You’d think that arachnids and water was an unhappy combination, but one species of European spider has made boggy ponds their home.
The raft spider (Dolomedes fimbriatus) is the UK’s largest native spider – its body growing up to 2cm long.
It uses the water’s surface like other spiders use their webs – feeling for the vibrations of potential prey with front legs extended. Using this technique it hunts tadpoles, insects and occasionally small fish:
Raft spider eating damselfly
When alarmed, the water repellent hairs on the raft spider’s legs enable it to dive beneath the water, trapping a bubble of air to keep it alive until the coast is clear and it cautiously re-emerges:
The wetland pools favoured by raft spiders are increasingly rare in this country. On the RSPB’s Arne reserve in Dorset their habitat is lovingly preserved, and offers wildlife watchers easy access from the nearby heathland trail:
Boggy pond habitat
On a good day dozens of raft spiders at various stages in their life cycle can be witnessed at the pond’s edge.
The female raft spider is often considerably larger than the male and mating is a dangerous business. He approaches her cautiously, waving his front legs tentatively to judge her receptiveness:
Male raft spider approaches female at her den
She may rush out to scare him off on numerous occasions, after which she retreats and the process begins again, the male edging closer all the while. It’s a nerve jangling thing to watch, let alone participate in.
The female spins a silk bag to contain the fertilised eggs, which she carries about beneath her body, keeping it just warm and moist enough to ensure their survival:
Raft spider carrying egg sac
Then, when the baby spiders are ready to hatch, she lashes the egg sac to vegetation at the edge of the pond and the tiny hatchlings emerge:
Baby raft spiders in nursery web
Mum typically lies in wait nearby to ensure that her young ones don’t come to any harm:
Raft spider guards her hatchlings
This phenomenon of hundreds of spiderlings crowded together for their own mutual safety is only really appreciated up close:
Raft spider hatchlings closeup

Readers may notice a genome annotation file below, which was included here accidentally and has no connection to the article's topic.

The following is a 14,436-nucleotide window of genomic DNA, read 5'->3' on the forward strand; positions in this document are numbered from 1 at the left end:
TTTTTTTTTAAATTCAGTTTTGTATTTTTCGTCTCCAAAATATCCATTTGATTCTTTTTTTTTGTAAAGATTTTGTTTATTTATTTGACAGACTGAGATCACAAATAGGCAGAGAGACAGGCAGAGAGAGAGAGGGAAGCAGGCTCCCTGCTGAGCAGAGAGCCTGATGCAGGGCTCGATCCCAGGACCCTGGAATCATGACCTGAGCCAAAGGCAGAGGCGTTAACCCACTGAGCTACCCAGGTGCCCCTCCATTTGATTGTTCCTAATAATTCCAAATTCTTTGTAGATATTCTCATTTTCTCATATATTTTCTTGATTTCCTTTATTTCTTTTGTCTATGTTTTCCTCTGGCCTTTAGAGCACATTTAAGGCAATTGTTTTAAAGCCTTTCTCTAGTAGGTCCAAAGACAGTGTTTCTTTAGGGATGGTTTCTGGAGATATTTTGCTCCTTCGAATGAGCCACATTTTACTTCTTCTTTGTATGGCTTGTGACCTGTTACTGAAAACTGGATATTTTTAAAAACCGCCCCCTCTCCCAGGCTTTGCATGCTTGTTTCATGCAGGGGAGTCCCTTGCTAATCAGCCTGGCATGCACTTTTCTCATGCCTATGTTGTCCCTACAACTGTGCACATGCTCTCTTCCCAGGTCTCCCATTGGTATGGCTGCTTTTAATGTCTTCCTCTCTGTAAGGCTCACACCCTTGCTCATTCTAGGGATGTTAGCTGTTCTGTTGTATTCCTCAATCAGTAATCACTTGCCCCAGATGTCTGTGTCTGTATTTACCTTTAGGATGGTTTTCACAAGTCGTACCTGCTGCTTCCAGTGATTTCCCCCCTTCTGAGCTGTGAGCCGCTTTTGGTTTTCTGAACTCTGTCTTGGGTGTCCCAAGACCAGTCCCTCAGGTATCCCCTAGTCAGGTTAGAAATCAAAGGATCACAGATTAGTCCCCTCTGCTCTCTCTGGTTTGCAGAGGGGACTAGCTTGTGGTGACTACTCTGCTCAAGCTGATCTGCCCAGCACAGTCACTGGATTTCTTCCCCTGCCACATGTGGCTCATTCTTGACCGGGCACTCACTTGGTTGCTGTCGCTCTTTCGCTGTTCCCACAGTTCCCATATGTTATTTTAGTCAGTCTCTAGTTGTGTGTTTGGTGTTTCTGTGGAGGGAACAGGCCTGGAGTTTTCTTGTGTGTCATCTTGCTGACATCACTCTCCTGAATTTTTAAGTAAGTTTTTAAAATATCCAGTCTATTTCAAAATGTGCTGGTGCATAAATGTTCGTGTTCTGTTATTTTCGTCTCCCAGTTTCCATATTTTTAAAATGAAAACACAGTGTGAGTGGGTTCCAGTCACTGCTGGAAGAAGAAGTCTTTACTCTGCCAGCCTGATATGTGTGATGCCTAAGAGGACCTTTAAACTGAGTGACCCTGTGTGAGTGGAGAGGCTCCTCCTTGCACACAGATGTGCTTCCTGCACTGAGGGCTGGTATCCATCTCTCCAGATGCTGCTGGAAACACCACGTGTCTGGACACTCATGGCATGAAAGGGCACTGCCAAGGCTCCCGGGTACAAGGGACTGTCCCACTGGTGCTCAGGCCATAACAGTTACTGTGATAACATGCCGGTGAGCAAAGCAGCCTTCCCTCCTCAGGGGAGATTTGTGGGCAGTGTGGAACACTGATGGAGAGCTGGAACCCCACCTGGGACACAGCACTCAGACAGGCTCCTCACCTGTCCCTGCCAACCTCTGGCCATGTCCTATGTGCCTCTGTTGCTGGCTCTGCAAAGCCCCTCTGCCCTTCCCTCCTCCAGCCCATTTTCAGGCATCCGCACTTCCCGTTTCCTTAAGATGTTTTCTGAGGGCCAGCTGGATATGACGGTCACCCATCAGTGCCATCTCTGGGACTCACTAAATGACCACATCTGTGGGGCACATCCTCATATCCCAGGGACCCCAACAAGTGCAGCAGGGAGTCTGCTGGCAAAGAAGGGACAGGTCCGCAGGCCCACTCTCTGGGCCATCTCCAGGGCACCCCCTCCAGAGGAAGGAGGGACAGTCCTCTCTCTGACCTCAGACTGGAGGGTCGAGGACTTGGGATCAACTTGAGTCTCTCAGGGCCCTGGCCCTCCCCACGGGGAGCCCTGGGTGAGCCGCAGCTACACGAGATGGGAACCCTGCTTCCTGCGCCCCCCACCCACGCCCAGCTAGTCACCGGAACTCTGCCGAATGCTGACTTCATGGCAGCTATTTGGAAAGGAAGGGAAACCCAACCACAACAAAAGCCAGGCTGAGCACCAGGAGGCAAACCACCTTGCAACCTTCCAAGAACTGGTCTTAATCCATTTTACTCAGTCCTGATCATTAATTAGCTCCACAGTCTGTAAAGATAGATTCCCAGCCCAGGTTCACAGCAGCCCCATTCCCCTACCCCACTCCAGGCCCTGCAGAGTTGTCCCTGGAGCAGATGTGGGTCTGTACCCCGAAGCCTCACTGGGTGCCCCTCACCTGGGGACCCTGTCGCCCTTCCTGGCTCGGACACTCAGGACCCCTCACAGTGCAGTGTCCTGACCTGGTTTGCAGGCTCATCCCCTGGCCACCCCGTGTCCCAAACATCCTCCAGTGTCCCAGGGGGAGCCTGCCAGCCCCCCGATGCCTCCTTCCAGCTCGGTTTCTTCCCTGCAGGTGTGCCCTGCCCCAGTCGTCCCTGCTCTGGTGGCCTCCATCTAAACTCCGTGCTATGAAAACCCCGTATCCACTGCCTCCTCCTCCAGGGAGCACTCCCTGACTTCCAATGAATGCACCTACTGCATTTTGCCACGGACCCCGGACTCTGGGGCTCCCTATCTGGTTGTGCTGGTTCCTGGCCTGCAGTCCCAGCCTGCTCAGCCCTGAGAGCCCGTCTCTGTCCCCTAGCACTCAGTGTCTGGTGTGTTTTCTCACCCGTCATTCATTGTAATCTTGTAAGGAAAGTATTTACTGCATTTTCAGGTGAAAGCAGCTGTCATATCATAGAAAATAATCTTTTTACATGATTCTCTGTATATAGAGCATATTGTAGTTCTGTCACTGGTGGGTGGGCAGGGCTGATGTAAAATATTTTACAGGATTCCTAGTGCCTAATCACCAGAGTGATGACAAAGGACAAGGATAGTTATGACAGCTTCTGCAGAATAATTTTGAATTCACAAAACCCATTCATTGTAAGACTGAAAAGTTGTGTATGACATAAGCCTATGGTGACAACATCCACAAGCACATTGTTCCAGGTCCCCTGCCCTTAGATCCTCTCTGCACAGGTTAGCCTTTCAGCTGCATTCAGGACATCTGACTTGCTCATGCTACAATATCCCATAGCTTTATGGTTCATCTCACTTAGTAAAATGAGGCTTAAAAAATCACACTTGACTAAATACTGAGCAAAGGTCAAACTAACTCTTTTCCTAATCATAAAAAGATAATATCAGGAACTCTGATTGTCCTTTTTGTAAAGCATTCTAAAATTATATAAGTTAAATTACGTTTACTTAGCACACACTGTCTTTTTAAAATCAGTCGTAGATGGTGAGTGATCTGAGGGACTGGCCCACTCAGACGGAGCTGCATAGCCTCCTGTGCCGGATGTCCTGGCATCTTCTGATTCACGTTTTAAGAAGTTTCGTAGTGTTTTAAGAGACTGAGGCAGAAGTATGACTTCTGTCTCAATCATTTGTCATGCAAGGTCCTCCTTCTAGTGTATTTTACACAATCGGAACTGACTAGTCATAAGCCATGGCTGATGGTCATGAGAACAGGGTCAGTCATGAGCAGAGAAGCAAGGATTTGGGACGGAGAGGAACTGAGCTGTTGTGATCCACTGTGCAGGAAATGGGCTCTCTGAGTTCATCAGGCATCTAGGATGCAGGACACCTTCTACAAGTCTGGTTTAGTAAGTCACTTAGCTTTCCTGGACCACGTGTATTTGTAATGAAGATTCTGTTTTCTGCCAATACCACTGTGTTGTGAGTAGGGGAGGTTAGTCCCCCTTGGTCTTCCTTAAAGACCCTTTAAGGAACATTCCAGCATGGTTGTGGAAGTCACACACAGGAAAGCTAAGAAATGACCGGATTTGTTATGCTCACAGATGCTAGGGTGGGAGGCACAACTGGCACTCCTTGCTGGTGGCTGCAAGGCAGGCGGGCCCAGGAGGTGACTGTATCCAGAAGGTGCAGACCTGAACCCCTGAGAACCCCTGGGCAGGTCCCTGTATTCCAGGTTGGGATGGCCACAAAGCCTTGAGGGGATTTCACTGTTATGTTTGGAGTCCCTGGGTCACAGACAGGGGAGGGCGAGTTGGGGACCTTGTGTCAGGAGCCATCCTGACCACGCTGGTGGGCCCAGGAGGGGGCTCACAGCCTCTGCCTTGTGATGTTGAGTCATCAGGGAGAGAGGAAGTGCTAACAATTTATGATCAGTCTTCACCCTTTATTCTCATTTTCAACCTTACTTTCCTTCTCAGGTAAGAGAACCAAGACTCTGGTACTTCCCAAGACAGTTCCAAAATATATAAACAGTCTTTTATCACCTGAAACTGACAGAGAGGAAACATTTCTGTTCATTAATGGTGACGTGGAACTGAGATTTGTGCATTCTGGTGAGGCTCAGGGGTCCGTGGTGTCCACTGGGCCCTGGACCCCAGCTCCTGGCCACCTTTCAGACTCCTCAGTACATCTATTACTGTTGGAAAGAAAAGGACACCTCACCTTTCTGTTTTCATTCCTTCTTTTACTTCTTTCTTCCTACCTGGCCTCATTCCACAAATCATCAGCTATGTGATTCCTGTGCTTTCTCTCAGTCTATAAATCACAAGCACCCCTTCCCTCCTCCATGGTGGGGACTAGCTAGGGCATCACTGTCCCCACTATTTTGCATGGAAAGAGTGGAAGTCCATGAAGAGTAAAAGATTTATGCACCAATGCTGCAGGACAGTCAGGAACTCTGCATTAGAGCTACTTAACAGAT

But soon the young raft spiders are large enough to fend for themselves and disperse around the pond.
Raft spiders are not fussy eaters. When times are tough and food is scarce, or when too many raft spiders compete for the same local resources, they may even turn to cannibalism:
If you’re looking for a photographic challenge then wildlife macro at night is guaranteed to keep you amused and frustrated in equal measure.
Glow worms (Lampyris noctiluca) come equipped with their own bioluminescent light source, and with a bit of research shouldn’t be too difficult to locate in the right environment. But in the dark simple tasks become considerably more complicated.
These ‘worms’ are in fact a beetle. On summer nights the flightless female glow worm climbs a grass stem,, or other vegetation, and emits a bright chemical light from her lower abdomen. This luminous display attracts the flighted male glow worm and mating begins, at which point the happy couple turn out the light and retire to bed together in the undergrowth.
In the UK glow worm numbers – or at least the number of people reporting them – have diminished over the years. Light pollution from sprawling urban areas may be one reason for this, as the female doesn’t like competition, and seeks out the darkest rural recesses in which to display to potential mates. The inexorable rise of the motorcar has also meant fewer people traversing the countyside on foot at night, and so less likelihood of happening across these creatures. Modern use of pesticides may also have played a part.